Close up of a drawer of large blue butterflies in the Museum of Zoology

Conservation Success Stories

For the Earth Optimism Festival organised by the Cambridge Conservation Initiative this year, the Museum created a film of Conservation Success Stories based on specimens in our collections. It was fascinating and uplifting to hear these stories of actions people have taken that have benefited wildlife the world over from researchers and conservation practitioners involved with these projects. To celebrate International Day for Biological Diversity … Continue reading Conservation Success Stories

Gharial skull

Endangered Species Day

To mark Endangered Species Day on Friday 21 May 2021, staff and volunteers at the Museum of Zoology have been writing about the endangered species on display in the galleries that hold stories important to them. Come and explore these amazing animals with us. Orangutan, Pongo pygmaeus Dr Ed Turner, Curator of Insects As Curator of Insects, selecting orangutans to write about might seem an … Continue reading Endangered Species Day

Title slide for Inspiring Conservation for International Women's Day 2021

Inspiring Conservation for International Women’s Day 2021

The past twelve months have changed the world, but there are reasons for optimism in nature. On Monday 8 March 2021, the Museum in collaboration with the CCF Women in Conservation Leadership network hosted an online event celebrating inspiring work by women in conservation. A panel of amazing women talked of their experiences engaging with young people and communities in conservation projects around the world:Abhisheka … Continue reading Inspiring Conservation for International Women’s Day 2021

Common blue butterfly sat on a yellow flower at brownfield site

Brownfield Biodiversity

Brownfield sites? These are sites some might call ‘wasteland’, ‘post-industrial land’ or ‘derelict land’. These could be disused railway sidings, former quarries, abandoned industrial estates, amongst other things. Historically incredibly human-modified – one might wonder why, as a conservation scientist, I would be interested in brownfield sites. Brownfield sites do actually harbour biodiversity. In fact, these sites might support many nationally rare and scarce insects … Continue reading Brownfield Biodiversity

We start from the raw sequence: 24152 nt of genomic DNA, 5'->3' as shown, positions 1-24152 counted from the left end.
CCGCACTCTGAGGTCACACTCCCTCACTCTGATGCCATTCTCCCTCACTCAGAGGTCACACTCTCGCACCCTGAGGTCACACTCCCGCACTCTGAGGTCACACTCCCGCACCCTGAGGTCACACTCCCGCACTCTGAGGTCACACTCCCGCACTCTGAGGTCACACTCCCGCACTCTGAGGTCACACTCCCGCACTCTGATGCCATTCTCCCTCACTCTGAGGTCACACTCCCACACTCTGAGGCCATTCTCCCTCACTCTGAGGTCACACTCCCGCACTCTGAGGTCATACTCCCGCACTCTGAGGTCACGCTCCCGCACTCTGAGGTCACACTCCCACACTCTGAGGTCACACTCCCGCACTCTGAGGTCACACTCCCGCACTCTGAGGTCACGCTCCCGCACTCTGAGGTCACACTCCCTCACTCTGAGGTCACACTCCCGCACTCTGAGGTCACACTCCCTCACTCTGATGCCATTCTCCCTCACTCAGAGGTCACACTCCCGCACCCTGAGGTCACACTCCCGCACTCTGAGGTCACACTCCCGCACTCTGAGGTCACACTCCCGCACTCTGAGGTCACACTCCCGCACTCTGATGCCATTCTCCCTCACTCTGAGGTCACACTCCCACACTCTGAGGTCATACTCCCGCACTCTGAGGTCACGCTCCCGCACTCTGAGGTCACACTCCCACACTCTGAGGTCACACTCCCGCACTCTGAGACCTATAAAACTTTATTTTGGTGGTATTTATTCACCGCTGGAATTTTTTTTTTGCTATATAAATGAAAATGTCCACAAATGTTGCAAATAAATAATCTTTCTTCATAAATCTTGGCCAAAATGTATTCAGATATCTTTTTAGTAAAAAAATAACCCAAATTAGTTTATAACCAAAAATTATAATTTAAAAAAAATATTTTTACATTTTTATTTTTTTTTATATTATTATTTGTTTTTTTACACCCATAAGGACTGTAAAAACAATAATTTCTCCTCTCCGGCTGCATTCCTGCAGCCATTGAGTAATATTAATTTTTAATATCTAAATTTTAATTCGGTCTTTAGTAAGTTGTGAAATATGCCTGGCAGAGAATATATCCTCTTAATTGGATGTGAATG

Amphioxus against a black background

Reconstructing ancestors: insights from the ocean

Giacomo Gattoni, PhD Student, writes: When we look at the natural world we are often in awe at the richness and diversity of life forms that we can observe. As an undergraduate student, I became fascinated by evolution, the process through which this diversity originated during the history of life. I am particularly interested in reconstructing ancestors of modern animals, organisms that lived in the … Continue reading Reconstructing ancestors: insights from the ocean

Heliconius butterfly

Exploring Chemical Signals in Butterflies

Kathy Darragh, PhD student in the Department of Zoology, writes: Due to the visual nature of humans, when we think of communication in nature, we tend to focus on things we can see. In many groups, however, other types of signals, such as chemicals, are the main form of communication. These chemical signals are harder to detect, and therefore to study, meaning they have received … Continue reading Exploring Chemical Signals in Butterflies

Three Carolina parakeet skins from the Museum of Zoology

Natural History, Extinction, and Storytelling at the Museum of Zoology

In this blog for Lost Species Day 2020, Geography PhD student Anna Guasco explores the question of: How do we tell stories and remember histories about natural history, extinction, and species endangerment in museums – and why does this matter? Today is Remembrance Day for Lost Species, or ‘Lost Species Day’. This label memorialises dodos, thylacines, passenger pigeons, and other icons of extinction – as … Continue reading Natural History, Extinction, and Storytelling at the Museum of Zoology

View of a rainforest in Costa Rica from above

We know conservation is working, but do we really know what works?

Alec Christie, PhD student in the Conservation Evidence group of the Department of Zoology writes: Go to your doctor and they’ll give you the best treatment based on the scientific evidence. So why can’t we do the same for biodiversity? Recently we’ve seen a flurry of important work highlighting the continuing decline of biodiversity, including David Attenborough’s documentary Extinction: the facts. It’s also very encouraging … Continue reading We know conservation is working, but do we really know what works?